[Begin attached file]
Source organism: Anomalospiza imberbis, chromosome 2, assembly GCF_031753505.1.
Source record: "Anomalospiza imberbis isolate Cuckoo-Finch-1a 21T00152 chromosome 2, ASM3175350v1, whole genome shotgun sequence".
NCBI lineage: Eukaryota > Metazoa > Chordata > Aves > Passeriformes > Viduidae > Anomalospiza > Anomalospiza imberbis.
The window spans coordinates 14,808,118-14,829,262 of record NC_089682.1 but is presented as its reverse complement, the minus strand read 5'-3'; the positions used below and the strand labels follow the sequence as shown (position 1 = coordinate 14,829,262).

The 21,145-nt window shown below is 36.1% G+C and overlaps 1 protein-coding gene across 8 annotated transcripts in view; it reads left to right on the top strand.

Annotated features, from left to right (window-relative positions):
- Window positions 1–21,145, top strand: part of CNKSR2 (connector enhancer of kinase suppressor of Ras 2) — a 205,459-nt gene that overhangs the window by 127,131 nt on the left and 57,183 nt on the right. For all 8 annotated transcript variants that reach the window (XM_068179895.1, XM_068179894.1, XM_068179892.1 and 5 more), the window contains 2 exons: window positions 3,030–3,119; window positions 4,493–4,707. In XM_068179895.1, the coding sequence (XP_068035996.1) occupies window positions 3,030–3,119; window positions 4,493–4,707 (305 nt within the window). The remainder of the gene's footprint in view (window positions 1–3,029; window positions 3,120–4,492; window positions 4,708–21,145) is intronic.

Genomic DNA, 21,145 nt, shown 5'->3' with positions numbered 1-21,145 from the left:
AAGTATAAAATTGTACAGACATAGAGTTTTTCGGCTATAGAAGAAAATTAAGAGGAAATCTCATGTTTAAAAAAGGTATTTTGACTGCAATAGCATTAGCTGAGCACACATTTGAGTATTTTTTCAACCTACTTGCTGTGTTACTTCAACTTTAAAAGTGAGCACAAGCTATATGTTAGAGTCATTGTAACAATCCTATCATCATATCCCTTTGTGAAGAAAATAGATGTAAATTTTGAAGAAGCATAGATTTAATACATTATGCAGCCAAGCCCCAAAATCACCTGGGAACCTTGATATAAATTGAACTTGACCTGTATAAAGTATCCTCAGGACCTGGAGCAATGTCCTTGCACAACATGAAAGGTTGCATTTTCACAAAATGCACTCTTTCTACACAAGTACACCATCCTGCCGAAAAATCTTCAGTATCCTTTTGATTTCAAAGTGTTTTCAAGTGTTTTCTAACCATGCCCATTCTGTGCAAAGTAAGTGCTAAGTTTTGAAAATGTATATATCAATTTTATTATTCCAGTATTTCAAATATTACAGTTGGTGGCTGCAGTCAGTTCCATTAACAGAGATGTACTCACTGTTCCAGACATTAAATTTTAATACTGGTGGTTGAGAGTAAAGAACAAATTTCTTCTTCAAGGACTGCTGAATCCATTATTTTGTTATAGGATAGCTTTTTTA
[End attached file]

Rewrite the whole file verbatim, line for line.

Source organism: Anomalospiza imberbis, chromosome 2, assembly GCF_031753505.1.
Source record: "Anomalospiza imberbis isolate Cuckoo-Finch-1a 21T00152 chromosome 2, ASM3175350v1, whole genome shotgun sequence".
NCBI lineage: Eukaryota > Metazoa > Chordata > Aves > Passeriformes > Viduidae > Anomalospiza > Anomalospiza imberbis.
The window spans coordinates 14,808,118-14,829,262 of record NC_089682.1 but is presented as its reverse complement, the minus strand read 5'-3'; the positions used below and the strand labels follow the sequence as shown (position 1 = coordinate 14,829,262).

The 21,145-nt window shown below is 36.1% G+C and overlaps 1 protein-coding gene across 8 annotated transcripts in view; it reads left to right on the top strand.

Annotated features, from left to right (window-relative positions):
- Window positions 1–21,145, top strand: part of CNKSR2 (connector enhancer of kinase suppressor of Ras 2) — a 205,459-nt gene that overhangs the window by 127,131 nt on the left and 57,183 nt on the right. For all 8 annotated transcript variants that reach the window (XM_068179895.1, XM_068179894.1, XM_068179892.1 and 5 more), the window contains 2 exons: window positions 3,030–3,119; window positions 4,493–4,707. In XM_068179895.1, the coding sequence (XP_068035996.1) occupies window positions 3,030–3,119; window positions 4,493–4,707 (305 nt within the window). The remainder of the gene's footprint in view (window positions 1–3,029; window positions 3,120–4,492; window positions 4,708–21,145) is intronic.

Genomic DNA, 21,145 nt, shown 5'->3' with positions numbered 1-21,145 from the left:
AAGTATAAAATTGTACAGACATAGAGTTTTTCGGCTATAGAAGAAAATTAAGAGGAAATCTCATGTTTAAAAAAGGTATTTTGACTGCAATAGCATTAGCTGAGCACACATTTGAGTATTTTTTCAACCTACTTGCTGTGTTACTTCAACTTTAAAAGTGAGCACAAGCTATATGTTAGAGTCATTGTAACAATCCTATCATCATATCCCTTTGTGAAGAAAATAGATGTAAATTTTGAAGAAGCATAGATTTAATACATTATGCAGCCAAGCCCCAAAATCACCTGGGAACCTTGATATAAATTGAACTTGACCTGTATAAAGTATCCTCAGGACCTGGAGCAATGTCCTTGCACAACATGAAAGGTTGCATTTTCACAAAATGCACTCTTTCTACACAAGTACACCATCCTGCCGAAAAATCTTCAGTATCCTTTTGATTTCAAAGTGTTTTCAAGTGTTTTCTAACCATGCCCATTCTGTGCAAAGTAAGTGCTAAGTTTTGAAAATGTATATATCAATTTTATTATTCCAGTATTTCAAATATTACAGTTGGTGGCTGCAGTCAGTTCCATTAACAGAGATGTACTCACTGTTCCAGACATTAAATTTTAATACTGGTGGTTGAGAGTAAAGAACAAATTTCTTCTTCAAGGACTGCTGAATCCATTATTTTGTTATAGGATAGCTTTTTTA